Can regional banks become everything to every customer? No, and they’ll spread themselves too thin if they try. However, by partnering within an ecosystem, they can continue to remain viable and grow. An example from a McKinsey paper comes to mind: the State Bank of India (SBI) launched their mobile banking application YONO with the ambitious goal of giving customers one app for all their transactions – from banking to shopping, lifestyle and investment. One hundred ecommerce partners and 30 million users later, they have made significant inroads. It’s an example worth emulating; a McKinsey study referenced in the same paper shows that companies who develop business-building muscle are more likely to outperform the market. 

SERVING THE CLIENT HOLISTICALLY

No bank can function as an island in the current personalisation game. A data-led bank can gather a client’s information from various parts of the business, put that information in an app and drive traffic to it. But that’s no longer enough. 

Retail, corporate and commercial bankers need combined, holistic data that allows them to fully understand each client and the community they exist in – their needs as well as what they value. They can then use that information to connect each client to a personalised ecosystem of offerings that goes far beyond any one company’s offering capability. 

With half of all financial services companies ranking business building as one of their top three priorities, I anticipate that partner ecosystems will be proliferating even faster. Business building now means harnessing strength from combined capabilities. Your bank may participate in a one-stop-shop ecosystem, but no single entity can be all things to all clients.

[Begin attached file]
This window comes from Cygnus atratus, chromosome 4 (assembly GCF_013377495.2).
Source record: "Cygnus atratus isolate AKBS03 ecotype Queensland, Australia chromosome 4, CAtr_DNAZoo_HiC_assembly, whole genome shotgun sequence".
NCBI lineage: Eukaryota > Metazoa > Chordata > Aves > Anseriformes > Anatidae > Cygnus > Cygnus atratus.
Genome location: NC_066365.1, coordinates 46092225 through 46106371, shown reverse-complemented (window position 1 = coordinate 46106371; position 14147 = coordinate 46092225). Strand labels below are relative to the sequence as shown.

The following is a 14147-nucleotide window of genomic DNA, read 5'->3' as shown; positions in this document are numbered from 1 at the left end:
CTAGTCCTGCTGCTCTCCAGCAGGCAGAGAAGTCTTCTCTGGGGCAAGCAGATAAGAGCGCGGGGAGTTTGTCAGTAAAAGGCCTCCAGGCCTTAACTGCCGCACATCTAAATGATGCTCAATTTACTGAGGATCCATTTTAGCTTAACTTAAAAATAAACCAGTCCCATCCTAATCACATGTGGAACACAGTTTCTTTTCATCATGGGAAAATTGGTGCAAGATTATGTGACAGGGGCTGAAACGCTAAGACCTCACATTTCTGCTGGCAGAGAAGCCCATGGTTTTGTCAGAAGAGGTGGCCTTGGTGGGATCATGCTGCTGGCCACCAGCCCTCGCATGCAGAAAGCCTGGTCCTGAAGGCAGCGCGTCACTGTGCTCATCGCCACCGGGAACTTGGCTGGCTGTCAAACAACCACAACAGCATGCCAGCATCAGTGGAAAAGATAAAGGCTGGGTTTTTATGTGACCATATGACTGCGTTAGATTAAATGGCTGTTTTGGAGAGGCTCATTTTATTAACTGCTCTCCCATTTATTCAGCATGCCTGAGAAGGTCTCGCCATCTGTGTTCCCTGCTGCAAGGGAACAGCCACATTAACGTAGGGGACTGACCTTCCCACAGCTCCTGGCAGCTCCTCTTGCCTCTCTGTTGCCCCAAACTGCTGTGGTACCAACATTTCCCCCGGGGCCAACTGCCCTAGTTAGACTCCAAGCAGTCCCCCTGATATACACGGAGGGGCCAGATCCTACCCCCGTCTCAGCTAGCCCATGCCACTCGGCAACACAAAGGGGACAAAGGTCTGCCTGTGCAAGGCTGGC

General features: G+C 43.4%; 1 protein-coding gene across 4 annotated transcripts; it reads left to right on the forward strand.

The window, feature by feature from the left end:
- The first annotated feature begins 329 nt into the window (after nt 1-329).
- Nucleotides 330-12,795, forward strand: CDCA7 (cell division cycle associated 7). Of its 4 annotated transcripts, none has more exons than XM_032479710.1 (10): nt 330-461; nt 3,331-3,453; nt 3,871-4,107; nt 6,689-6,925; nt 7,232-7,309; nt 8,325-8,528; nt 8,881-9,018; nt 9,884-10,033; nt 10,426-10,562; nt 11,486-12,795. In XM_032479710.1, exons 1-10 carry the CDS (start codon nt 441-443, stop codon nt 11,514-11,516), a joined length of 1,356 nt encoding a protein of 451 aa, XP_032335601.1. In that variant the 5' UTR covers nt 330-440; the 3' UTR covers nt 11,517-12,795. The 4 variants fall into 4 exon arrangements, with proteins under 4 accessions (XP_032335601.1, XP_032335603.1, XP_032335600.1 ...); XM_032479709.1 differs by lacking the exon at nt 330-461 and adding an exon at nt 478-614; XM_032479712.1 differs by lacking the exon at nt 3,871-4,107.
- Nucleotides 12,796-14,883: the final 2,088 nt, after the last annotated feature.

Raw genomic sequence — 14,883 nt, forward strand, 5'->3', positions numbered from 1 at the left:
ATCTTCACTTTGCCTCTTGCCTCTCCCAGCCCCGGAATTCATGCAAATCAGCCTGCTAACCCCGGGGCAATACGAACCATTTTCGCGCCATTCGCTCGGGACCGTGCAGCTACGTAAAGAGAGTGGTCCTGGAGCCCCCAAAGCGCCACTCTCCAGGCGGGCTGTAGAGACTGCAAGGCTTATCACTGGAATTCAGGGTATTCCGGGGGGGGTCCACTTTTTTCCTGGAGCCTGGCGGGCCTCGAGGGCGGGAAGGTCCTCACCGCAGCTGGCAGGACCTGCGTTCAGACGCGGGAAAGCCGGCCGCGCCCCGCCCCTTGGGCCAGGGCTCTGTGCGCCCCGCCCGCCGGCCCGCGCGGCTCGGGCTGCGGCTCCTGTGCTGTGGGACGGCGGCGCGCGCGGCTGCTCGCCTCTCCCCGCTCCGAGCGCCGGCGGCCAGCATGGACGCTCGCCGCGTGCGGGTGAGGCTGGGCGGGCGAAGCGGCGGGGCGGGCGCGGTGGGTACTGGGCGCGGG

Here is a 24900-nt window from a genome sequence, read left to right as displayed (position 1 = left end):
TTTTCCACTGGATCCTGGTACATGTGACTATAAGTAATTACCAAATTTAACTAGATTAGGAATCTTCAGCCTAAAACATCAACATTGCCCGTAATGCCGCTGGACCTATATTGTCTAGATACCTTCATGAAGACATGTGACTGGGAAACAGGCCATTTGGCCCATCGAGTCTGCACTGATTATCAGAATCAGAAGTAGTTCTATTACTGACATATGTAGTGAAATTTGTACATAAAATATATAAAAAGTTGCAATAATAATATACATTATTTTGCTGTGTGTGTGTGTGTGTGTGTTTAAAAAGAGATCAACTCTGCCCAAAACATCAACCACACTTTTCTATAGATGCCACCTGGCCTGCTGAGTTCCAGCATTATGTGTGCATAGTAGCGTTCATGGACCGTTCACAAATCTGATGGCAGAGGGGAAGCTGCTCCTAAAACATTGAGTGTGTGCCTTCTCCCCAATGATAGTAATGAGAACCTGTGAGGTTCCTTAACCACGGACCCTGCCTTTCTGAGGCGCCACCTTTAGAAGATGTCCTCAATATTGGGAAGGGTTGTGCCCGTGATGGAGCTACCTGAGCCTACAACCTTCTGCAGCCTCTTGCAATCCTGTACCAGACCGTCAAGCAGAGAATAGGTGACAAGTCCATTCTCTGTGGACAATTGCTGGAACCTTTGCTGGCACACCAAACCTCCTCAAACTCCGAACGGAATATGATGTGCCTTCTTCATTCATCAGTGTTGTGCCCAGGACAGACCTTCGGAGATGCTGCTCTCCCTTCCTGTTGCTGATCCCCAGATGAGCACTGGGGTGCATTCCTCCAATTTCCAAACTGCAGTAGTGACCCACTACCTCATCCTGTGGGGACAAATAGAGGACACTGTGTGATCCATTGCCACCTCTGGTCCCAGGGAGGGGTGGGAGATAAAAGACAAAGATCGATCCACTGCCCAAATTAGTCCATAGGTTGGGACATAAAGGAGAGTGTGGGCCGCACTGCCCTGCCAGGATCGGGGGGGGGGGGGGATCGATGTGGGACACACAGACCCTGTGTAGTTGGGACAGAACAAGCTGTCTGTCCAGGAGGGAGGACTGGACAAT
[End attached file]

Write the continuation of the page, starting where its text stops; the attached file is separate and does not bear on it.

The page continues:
HEADING IN THE RIGHT DIRECTION

I have a few ideas on how banks can get ahead of continuously evolving customer value propositions:

  • Master your data internally. Accessing and understanding your data allows you to provide the personalisation and seamless experiences customers expect, which will drive new business.
  • Expand your ecosystem. Embrace open banking and fintechs to extend your reach, offerings and service levels; you don’t need to do it all by yourself.
  • Architect for the future. Move away from monolithic solutions and embrace the open architectures which allow you to evolve and grow. Adopt the cloud and microservices to help you become a client-focused, agile firm.

As competition heats up in the industry, banks will likely find themselves partnering with competitors to be able to offer clients a host of new products and services. Those who seize the day will thank themselves for it in years to come.

Wynn Davies

EVP US Finance Sector

Wynn has 20+ years of experience in advisory and delivery for Financial Services firms. At Endava, he leads our North American Financial Services team and helps to lead our thinking for Banking globally. Wynn refers to himself as a Financial Services geek; much to his wife’s dismay, he is always happy to talk shop. Outside of work, Wynn is kept busy by his two young children, coaching rugby, and supporting his family’s focus on alleviating food poverty.